As I came to more intimacy with his mind I found
that his best wisdom had never been printed.
he had a lamp within him which could illuminate the darkness. Almost everywhere I explored in his mind I found the long corridors lit.
Æ (George W. Russell)
I first met the mind of Orage in the notes he wrote weekly in the New Age two
or three years before the war. I had found a number of that journal, unheard of by me
before, and I had hardly read more than a page when I began to feel an intellectual
excitement. Here indeed was a swordsman of the mind. I forget now what bubbles they
were he was pricking with such glittering persistence. What interested me was the
quality of the intellectual passion which inspired him. It had its roots in more profound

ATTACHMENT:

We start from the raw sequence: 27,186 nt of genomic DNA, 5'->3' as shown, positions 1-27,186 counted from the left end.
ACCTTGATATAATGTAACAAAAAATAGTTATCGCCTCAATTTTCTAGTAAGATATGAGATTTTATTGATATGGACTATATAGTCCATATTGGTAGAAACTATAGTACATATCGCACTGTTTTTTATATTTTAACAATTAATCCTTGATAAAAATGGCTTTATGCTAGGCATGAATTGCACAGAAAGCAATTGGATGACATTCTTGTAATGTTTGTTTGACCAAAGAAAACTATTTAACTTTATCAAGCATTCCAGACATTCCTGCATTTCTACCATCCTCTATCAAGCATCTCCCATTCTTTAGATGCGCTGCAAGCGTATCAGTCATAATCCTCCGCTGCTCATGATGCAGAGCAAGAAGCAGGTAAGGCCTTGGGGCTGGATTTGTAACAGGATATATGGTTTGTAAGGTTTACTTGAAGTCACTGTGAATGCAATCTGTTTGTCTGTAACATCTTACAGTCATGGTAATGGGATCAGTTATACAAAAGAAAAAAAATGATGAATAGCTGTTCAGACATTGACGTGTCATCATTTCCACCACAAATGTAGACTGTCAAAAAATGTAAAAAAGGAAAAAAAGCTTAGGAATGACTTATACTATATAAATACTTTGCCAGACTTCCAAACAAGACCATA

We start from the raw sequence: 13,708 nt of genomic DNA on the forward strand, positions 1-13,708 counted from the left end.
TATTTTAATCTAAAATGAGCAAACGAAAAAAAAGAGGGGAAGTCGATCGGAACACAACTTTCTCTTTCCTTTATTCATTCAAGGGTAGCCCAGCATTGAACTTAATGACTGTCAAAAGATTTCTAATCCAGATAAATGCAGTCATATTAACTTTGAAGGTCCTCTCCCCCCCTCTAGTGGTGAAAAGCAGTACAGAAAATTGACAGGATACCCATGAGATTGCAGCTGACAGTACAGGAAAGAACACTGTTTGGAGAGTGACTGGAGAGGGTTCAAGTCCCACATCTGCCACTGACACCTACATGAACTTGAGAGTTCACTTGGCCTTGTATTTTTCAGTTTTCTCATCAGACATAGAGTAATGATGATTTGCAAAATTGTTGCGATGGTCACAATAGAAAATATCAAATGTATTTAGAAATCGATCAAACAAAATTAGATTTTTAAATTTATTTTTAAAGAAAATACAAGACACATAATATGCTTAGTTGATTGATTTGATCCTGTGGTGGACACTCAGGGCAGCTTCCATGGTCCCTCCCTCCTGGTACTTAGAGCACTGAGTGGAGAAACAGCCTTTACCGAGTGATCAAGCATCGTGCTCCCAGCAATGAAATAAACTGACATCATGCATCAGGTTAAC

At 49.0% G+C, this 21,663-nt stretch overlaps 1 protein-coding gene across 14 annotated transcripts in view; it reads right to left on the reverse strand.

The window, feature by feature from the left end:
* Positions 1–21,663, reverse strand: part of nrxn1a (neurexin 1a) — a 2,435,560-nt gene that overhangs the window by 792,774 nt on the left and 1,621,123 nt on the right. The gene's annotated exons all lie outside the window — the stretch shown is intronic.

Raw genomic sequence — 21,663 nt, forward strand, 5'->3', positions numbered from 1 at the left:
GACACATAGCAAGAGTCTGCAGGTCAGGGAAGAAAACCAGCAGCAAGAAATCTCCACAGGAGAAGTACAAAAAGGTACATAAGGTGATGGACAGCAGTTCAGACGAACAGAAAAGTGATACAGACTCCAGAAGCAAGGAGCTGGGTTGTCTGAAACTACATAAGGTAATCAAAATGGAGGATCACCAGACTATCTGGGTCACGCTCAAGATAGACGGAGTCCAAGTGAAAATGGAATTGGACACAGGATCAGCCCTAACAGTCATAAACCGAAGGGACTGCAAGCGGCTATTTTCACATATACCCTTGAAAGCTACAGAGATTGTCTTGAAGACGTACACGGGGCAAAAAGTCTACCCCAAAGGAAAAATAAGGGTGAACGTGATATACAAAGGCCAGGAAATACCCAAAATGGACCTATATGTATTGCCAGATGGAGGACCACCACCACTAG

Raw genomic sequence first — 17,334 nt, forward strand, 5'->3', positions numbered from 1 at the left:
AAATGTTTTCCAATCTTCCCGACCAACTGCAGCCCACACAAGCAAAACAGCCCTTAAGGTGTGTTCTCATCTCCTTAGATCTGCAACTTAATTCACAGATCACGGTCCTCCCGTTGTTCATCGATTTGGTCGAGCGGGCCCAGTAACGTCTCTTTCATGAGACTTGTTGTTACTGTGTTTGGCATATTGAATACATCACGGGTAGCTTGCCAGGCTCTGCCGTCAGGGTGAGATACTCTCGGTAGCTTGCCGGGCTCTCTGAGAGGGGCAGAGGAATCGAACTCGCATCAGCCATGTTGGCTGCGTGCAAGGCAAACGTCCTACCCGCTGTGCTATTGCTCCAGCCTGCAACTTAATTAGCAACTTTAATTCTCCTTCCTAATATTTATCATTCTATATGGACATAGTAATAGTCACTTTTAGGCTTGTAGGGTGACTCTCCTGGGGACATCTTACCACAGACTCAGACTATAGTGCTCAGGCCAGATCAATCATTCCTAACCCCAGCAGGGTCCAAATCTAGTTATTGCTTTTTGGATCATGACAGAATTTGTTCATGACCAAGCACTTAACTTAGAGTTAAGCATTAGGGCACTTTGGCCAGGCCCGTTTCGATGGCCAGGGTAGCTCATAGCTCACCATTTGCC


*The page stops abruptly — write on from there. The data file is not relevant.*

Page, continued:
motives than the emptiness of the bubbles that were blown. I divined the idealist
speaking from depths of thought and feeling which are rare in journalism. When I met
him I found what I surmised of him was true. The roots of his culture were in antiquity,
in the wisdom of sages of the Kapila, Vyassa or Patunjali, a wisdom which though dated
thousands of years ago is still as many thousands of years perhaps in advance of
contemporary thought. The study of these had given age to his thought, and the habit of
seeing everything in relation to the profundities of being they spoke of. Yet this did not
make of him a man out of place in his time, uttering thoughts that others could not
understand. With the surface mind he could be as modern as anyone, and I do not know
of any contemporary journalist who could so swiftly penetrate to what was essential in a
policy, its emptiness or its fullness.
[The complete text is available in the printed copy of this issue.]